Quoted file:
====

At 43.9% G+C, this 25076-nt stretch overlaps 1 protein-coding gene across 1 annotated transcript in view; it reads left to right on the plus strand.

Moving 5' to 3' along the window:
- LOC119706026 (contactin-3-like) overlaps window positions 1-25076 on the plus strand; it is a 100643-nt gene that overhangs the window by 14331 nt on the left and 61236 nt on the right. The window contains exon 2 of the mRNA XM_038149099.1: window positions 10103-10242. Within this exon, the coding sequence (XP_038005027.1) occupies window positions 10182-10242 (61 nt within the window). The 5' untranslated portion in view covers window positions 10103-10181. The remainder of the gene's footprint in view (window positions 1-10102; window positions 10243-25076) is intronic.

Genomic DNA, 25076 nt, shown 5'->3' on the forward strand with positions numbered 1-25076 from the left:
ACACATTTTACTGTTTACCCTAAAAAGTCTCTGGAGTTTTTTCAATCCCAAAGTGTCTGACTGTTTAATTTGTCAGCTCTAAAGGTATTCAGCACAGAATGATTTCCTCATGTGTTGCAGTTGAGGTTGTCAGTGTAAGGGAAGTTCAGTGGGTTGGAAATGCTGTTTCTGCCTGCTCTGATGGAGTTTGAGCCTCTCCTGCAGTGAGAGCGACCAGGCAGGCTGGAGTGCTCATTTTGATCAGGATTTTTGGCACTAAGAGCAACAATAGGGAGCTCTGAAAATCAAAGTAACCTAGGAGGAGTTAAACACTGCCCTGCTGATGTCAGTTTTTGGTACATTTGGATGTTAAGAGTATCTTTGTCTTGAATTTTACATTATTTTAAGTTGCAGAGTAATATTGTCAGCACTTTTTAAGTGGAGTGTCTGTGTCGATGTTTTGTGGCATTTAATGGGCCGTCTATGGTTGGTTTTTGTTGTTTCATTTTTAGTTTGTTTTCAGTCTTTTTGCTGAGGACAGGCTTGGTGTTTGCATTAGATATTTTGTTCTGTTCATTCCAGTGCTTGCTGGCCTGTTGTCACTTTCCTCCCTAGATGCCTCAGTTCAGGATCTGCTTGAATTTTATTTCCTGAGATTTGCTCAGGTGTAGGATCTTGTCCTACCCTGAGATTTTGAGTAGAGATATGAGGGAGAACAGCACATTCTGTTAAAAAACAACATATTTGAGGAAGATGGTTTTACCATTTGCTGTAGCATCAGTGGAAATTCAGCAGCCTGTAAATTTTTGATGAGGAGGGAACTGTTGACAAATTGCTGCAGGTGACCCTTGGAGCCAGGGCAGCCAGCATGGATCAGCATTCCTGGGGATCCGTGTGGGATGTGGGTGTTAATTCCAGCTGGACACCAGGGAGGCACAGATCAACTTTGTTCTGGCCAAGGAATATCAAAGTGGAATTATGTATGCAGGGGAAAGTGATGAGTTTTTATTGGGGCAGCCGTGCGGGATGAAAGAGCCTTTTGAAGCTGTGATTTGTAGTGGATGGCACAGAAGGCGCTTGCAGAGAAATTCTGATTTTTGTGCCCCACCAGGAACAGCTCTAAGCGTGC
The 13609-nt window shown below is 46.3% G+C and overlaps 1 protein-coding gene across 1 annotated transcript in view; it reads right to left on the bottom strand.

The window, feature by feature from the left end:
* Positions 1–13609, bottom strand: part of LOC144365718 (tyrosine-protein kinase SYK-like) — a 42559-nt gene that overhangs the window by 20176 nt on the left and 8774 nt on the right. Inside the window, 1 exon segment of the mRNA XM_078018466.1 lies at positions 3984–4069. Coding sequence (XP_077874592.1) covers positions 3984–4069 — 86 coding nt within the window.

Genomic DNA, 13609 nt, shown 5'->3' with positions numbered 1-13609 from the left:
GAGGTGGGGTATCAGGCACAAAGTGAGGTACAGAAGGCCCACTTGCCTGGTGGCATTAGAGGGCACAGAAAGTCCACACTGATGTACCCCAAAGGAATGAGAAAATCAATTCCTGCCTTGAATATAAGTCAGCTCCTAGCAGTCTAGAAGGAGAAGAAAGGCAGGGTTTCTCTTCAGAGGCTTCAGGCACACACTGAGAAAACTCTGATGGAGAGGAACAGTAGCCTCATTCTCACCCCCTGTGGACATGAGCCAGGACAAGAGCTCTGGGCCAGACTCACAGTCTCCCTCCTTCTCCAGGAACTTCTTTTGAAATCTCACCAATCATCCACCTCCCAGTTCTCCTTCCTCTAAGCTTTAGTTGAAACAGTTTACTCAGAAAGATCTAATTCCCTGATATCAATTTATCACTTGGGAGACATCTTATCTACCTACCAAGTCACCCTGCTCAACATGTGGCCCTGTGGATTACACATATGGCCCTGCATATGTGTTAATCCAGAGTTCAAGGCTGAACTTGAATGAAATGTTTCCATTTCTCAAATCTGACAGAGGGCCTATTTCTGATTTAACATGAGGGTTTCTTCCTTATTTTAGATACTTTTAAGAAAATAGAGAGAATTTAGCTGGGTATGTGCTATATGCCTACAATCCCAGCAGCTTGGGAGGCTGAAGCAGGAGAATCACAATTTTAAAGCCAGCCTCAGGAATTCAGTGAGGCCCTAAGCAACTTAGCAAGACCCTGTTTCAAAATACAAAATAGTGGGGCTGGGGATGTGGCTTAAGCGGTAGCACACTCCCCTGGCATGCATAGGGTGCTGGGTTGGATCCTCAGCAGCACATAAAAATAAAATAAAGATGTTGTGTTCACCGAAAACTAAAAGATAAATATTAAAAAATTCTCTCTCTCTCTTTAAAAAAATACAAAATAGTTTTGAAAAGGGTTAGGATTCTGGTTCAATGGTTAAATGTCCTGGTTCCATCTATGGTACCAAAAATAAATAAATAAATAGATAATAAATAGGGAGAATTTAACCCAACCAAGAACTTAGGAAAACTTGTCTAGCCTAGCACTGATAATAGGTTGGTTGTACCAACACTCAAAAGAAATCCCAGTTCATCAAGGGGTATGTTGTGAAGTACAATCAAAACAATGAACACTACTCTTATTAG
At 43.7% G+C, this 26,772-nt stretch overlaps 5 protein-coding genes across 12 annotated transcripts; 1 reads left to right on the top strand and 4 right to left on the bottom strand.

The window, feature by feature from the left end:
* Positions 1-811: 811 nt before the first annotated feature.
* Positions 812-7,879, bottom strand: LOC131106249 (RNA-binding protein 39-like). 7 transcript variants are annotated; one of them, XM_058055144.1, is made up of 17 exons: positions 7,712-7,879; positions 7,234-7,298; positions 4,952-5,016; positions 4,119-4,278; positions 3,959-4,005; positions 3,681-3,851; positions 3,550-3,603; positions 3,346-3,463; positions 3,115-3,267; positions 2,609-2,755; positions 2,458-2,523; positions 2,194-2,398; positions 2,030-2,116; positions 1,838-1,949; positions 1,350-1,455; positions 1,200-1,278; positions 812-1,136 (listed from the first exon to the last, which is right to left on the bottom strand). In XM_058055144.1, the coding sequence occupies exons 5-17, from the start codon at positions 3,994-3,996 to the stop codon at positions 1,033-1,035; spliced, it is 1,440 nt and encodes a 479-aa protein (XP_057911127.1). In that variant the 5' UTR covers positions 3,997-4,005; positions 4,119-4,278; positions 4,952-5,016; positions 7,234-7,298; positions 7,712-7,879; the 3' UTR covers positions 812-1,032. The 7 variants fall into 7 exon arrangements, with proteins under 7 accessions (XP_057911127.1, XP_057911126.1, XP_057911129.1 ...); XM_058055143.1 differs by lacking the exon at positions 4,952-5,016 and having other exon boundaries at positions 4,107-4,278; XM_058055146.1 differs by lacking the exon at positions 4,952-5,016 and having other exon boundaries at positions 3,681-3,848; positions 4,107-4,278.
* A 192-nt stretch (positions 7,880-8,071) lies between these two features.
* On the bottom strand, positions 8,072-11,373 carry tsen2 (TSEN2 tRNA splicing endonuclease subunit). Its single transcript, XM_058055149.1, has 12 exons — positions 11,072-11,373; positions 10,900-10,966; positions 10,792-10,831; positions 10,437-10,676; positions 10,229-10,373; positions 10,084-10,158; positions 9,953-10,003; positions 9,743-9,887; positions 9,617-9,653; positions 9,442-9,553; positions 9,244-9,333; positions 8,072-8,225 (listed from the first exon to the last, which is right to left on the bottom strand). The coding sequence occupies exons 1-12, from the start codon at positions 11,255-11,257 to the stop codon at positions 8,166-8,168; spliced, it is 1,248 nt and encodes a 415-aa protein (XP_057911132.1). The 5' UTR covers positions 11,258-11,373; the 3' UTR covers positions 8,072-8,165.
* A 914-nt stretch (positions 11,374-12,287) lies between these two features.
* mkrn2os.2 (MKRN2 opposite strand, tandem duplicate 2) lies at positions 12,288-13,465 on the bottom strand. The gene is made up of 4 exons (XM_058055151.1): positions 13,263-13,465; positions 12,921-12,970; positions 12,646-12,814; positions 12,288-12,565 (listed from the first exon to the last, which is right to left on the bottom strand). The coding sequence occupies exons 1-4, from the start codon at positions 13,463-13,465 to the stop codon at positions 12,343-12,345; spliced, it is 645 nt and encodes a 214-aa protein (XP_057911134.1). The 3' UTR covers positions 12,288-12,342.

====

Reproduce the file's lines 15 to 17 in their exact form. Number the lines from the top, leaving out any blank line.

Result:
* A 192-nt stretch (positions 7,880-8,071) lies between these two features.
* On the bottom strand, positions 8,072-11,373 carry tsen2 (TSEN2 tRNA splicing endonuclease subunit). Its single transcript, XM_058055149.1, has 12 exons — positions 11,072-11,373; positions 10,900-10,966; positions 10,792-10,831; positions 10,437-10,676; positions 10,229-10,373; positions 10,084-10,158; positions 9,953-10,003; positions 9,743-9,887; positions 9,617-9,653; positions 9,442-9,553; positions 9,244-9,333; positions 8,072-8,225 (listed from the first exon to the last, which is right to left on the bottom strand). The coding sequence occupies exons 1-12, from the start codon at positions 11,255-11,257 to the stop codon at positions 8,166-8,168; spliced, it is 1,248 nt and encodes a 415-aa protein (XP_057911132.1). The 5' UTR covers positions 11,258-11,373; the 3' UTR covers positions 8,072-8,165.
* A 914-nt stretch (positions 11,374-12,287) lies between these two features.